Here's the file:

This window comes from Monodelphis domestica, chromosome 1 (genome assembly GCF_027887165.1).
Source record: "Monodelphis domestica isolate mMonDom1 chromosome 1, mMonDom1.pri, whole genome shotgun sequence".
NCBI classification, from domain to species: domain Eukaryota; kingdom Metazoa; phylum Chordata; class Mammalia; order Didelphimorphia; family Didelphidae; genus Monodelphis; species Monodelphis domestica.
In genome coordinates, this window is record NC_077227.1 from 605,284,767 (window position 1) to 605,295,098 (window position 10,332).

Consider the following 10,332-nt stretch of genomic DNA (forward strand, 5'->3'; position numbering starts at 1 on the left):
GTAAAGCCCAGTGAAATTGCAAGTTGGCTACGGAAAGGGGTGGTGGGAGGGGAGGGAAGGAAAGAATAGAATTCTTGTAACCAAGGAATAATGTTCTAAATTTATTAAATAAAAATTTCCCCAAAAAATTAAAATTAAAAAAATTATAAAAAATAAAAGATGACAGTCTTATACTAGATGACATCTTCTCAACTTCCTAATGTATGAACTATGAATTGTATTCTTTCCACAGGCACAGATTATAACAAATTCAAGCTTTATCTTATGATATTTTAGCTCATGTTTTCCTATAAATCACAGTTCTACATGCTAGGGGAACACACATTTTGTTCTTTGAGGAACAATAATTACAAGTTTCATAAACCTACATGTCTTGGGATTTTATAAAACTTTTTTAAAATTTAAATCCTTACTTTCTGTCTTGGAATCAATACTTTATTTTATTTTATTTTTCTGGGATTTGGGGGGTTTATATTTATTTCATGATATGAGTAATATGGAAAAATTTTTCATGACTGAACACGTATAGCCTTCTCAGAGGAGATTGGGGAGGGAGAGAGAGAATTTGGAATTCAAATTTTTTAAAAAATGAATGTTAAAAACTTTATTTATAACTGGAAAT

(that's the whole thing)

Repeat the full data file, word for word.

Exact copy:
This window comes from Monodelphis domestica, chromosome 1 (genome assembly GCF_027887165.1).
Source record: "Monodelphis domestica isolate mMonDom1 chromosome 1, mMonDom1.pri, whole genome shotgun sequence".
NCBI classification, from domain to species: domain Eukaryota; kingdom Metazoa; phylum Chordata; class Mammalia; order Didelphimorphia; family Didelphidae; genus Monodelphis; species Monodelphis domestica.
In genome coordinates, this window is record NC_077227.1 from 605,284,767 (window position 1) to 605,295,098 (window position 10,332).

Consider the following 10,332-nt stretch of genomic DNA (forward strand, 5'->3'; position numbering starts at 1 on the left):
GTAAAGCCCAGTGAAATTGCAAGTTGGCTACGGAAAGGGGTGGTGGGAGGGGAGGGAAGGAAAGAATAGAATTCTTGTAACCAAGGAATAATGTTCTAAATTTATTAAATAAAAATTTCCCCAAAAAATTAAAATTAAAAAAATTATAAAAAATAAAAGATGACAGTCTTATACTAGATGACATCTTCTCAACTTCCTAATGTATGAACTATGAATTGTATTCTTTCCACAGGCACAGATTATAACAAATTCAAGCTTTATCTTATGATATTTTAGCTCATGTTTTCCTATAAATCACAGTTCTACATGCTAGGGGAACACACATTTTGTTCTTTGAGGAACAATAATTACAAGTTTCATAAACCTACATGTCTTGGGATTTTATAAAACTTTTTTAAAATTTAAATCCTTACTTTCTGTCTTGGAATCAATACTTTATTTTATTTTATTTTTCTGGGATTTGGGGGGTTTATATTTATTTCATGATATGAGTAATATGGAAAAATTTTTCATGACTGAACACGTATAGCCTTCTCAGAGGAGATTGGGGAGGGAGAGAGAGAATTTGGAATTCAAATTTTTTAAAAAATGAATGTTAAAAACTTTATTTATAACTGGAAAT